"I cannot vote for Trump, but it would take every ounce of my strength and being to cast that vote for Warren. I feel Elizabeth Warren is a vital component of the DNC machine; the same machine built to reserve the fortunes for the wealthy and keep the poor in their place."

Rhonda is middle class and her household brings in more than $100,000 a year. But the family is in "substantial debt" because of medical bills. Her three daughters are also already in debt. She had to park her own dreams of going to college because it was too expensive.

She described Warren's plans for the likes of health care and student debt as "half-hearted and full of conditions. She is fickle and she is untrustworthy. Warren takes corporate donations, how could I trust her?"

"I do not think I could vote for Warren; I will not vote for her. She cannot beat Trump. He will eat her alive in debates," she added.

Despite the misgivings of some Sanders supporters, polling suggests Warren could be a beneficiary if he were to drop out of the 2020 contest. Sanders recently had a heart attack and his support, while robust, is not making progress.

"Senator Warren and Senator Sanders both see their strongest numbers among Democrats who are very liberal. She is leading in that category, Sanders is second among very liberal [voters]," Mary Snow, polling analyst for the Quinnipiac University Poll, tells Newsweek.

Snow said Quinnipiac has Warren at 38 percent to Sanders' 26 percent among very liberal voters in its October 8 poll. What's more, she is now getting similar support among somewhat liberal voters: "You see her numbers going up among that group."

Kathy Frankovic, a polling expert and a consultant to YouGov, said name recognition helped boost Biden and Sanders to the top of the polls early on. But over time, awareness of Warren has grown among voters as she hit the campaign trail, and it is starting to pay off.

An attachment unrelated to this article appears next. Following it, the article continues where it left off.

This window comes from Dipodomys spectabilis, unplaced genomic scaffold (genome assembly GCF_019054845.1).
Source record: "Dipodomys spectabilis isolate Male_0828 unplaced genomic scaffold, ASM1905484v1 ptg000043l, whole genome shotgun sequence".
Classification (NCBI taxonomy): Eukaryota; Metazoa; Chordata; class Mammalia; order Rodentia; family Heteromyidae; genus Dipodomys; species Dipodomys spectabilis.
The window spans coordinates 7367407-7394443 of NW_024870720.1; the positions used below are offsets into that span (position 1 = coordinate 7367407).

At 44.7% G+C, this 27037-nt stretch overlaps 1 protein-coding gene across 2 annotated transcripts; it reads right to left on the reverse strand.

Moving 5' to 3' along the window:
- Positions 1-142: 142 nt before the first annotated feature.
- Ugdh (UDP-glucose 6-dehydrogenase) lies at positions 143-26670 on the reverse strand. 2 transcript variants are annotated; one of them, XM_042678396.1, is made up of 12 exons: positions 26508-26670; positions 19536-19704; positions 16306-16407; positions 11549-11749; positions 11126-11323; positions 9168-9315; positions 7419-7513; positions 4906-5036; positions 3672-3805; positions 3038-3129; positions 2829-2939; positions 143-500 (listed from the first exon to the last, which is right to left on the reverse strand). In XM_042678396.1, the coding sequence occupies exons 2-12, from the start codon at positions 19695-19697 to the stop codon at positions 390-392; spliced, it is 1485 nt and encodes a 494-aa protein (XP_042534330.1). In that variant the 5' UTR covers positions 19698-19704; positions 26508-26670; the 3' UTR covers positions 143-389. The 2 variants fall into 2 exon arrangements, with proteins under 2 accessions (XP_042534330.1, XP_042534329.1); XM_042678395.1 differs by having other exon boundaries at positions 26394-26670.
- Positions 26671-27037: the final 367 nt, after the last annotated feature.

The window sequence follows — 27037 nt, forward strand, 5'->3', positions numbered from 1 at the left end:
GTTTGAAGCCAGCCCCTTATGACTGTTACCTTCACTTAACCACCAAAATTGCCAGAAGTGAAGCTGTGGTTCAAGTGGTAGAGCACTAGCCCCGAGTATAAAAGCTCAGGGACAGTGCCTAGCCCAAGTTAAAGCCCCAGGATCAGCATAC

Frankovic pointed to the Economist/YouGov poll over the last weekend in which 51 percent of Democratic voters said they had a very favorable opinion Warren. "That's astonishing," she said.

Overall, 79 percent of Democratic voters had a favorable view, making her the best-liked candidate: "But it took a long time for that to happen...Democrats love Sanders. I mean, 75 percent of Democratic primary voters have a favorable opinion of him. He's second only to Warren on this. But it's not translating into votes."

Per the Economist/YouGov data, Warren has also for the last two weeks been "the only candidate for whom a majority say they are considering supporting her. And over the last weekend it was 58 percent. Biden was at 48 percent, Sanders at 40 percent," Frankovic said.

Moreover, the data shows that 46 percent of people supporting Bernie Sanders first and foremost are also considering Warren, putting her as their top second-choice candidate.